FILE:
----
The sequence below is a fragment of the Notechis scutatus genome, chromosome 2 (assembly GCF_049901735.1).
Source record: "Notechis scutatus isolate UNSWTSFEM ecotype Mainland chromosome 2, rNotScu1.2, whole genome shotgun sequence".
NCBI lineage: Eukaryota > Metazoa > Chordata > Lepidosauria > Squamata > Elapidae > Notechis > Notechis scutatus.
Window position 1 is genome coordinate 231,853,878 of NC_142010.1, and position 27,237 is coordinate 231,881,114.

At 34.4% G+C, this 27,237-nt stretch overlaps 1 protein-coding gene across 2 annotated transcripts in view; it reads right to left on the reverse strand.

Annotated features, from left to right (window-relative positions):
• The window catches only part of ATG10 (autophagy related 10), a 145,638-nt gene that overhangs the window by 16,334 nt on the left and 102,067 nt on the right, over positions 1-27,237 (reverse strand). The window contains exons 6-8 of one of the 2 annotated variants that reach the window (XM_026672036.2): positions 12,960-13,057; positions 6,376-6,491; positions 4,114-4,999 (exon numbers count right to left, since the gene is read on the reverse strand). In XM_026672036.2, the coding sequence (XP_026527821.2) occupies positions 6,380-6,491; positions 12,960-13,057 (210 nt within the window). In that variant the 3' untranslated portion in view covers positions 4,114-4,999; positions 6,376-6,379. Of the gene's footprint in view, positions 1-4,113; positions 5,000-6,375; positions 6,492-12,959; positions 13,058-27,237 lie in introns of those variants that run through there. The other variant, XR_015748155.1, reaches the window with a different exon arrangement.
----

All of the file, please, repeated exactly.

The sequence below is a fragment of the Notechis scutatus genome, chromosome 2 (assembly GCF_049901735.1).
Source record: "Notechis scutatus isolate UNSWTSFEM ecotype Mainland chromosome 2, rNotScu1.2, whole genome shotgun sequence".
NCBI lineage: Eukaryota > Metazoa > Chordata > Lepidosauria > Squamata > Elapidae > Notechis > Notechis scutatus.
Window position 1 is genome coordinate 231,853,878 of NC_142010.1, and position 27,237 is coordinate 231,881,114.

At 34.4% G+C, this 27,237-nt stretch overlaps 1 protein-coding gene across 2 annotated transcripts in view; it reads right to left on the reverse strand.

Annotated features, from left to right (window-relative positions):
• The window catches only part of ATG10 (autophagy related 10), a 145,638-nt gene that overhangs the window by 16,334 nt on the left and 102,067 nt on the right, over positions 1-27,237 (reverse strand). The window contains exons 6-8 of one of the 2 annotated variants that reach the window (XM_026672036.2): positions 12,960-13,057; positions 6,376-6,491; positions 4,114-4,999 (exon numbers count right to left, since the gene is read on the reverse strand). In XM_026672036.2, the coding sequence (XP_026527821.2) occupies positions 6,380-6,491; positions 12,960-13,057 (210 nt within the window). In that variant the 3' untranslated portion in view covers positions 4,114-4,999; positions 6,376-6,379. Of the gene's footprint in view, positions 1-4,113; positions 5,000-6,375; positions 6,492-12,959; positions 13,058-27,237 lie in introns of those variants that run through there. The other variant, XR_015748155.1, reaches the window with a different exon arrangement.